The petroleum refining sector will benefit from the start up a 0.4 mbpd Yasref refinery, a joint venture between Saudi Aramco and China’s Sinopec. This adds to the 400 thousand barrels per day (tbpd) Jubail refinery, a joint venture between Saudi Aramco and Total, which came fully on-line in 2014. Both new refineries will cater for domestic demand, but will also capture a larger share of the international trade in high value products, through exports. We therefore see a growth of 10 percent in the refinery sector which would make it the fastest growing sector in the Kingdom in 2015.
Non-oil manufacturing growth is forecast to slow down slightly in 2015, but remain robust following growth of 6.3 percent and 6.5 percent in 2013 and 2014 respectively. The slowing growth is mainly due to subdued global demand for manufactured goods, particularly for petrochemicals. Year-to-October 2014 export growth of petrochemical products was 3.7 percent lower than the same period last year. However, plastics fared better as indicated by its year-to-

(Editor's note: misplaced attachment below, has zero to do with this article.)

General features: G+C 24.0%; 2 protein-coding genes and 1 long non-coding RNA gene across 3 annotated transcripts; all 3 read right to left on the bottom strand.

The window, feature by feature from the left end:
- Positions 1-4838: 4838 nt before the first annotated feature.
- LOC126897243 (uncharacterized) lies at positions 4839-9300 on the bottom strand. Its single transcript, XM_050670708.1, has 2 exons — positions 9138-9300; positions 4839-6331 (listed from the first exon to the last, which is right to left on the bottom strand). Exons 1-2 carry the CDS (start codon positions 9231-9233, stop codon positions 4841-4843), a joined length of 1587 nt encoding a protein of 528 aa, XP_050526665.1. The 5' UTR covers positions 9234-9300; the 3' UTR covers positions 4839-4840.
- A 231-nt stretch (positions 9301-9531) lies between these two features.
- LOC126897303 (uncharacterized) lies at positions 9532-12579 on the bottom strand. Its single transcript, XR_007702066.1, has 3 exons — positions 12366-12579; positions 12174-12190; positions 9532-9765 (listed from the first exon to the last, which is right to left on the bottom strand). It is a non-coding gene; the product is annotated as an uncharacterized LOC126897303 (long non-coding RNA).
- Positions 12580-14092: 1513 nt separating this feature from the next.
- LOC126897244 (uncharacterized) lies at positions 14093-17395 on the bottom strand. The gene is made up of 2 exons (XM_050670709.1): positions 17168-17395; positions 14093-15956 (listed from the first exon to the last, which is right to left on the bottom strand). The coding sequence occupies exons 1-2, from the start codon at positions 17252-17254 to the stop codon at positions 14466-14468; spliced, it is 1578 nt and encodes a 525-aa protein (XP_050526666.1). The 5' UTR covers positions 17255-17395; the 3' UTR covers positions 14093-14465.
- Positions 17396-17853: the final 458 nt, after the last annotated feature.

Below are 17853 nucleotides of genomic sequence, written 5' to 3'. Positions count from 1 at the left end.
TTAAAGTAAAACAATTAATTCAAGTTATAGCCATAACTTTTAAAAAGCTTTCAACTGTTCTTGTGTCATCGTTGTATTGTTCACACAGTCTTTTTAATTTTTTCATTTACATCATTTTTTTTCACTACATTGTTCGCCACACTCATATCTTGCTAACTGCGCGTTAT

October 2014 export growth, which increased by 12 percent compared to the same period last year (Figure 17). Despite the downside risk stemming from a gradual recovery to the global economy, we think that strong project activity and rising domestic demand in 2015 will sustain robust growth in this sector. A number of industrial projects are expected to enter the operational phase during 2015, with the $20 billion Sadara petrochemicals complex leading the list. Sadara will consist of 26 manufacturing units and will have a production capacity of over 3 million tonnes per year of various chemical product slates, further contributing to manufacturing growth in 2015 and expected to reach full production by mid-2016. Another recent development includes ministerial approval for the establishment of the SR2 billion Saudi Arabian Industrial Investments Company. The company will engage in an investment program worth SR7.5 billion in the next 5 years, targeting conversion industries that rely on non-oil manufactured products including petrochemicals, plastics, and steel.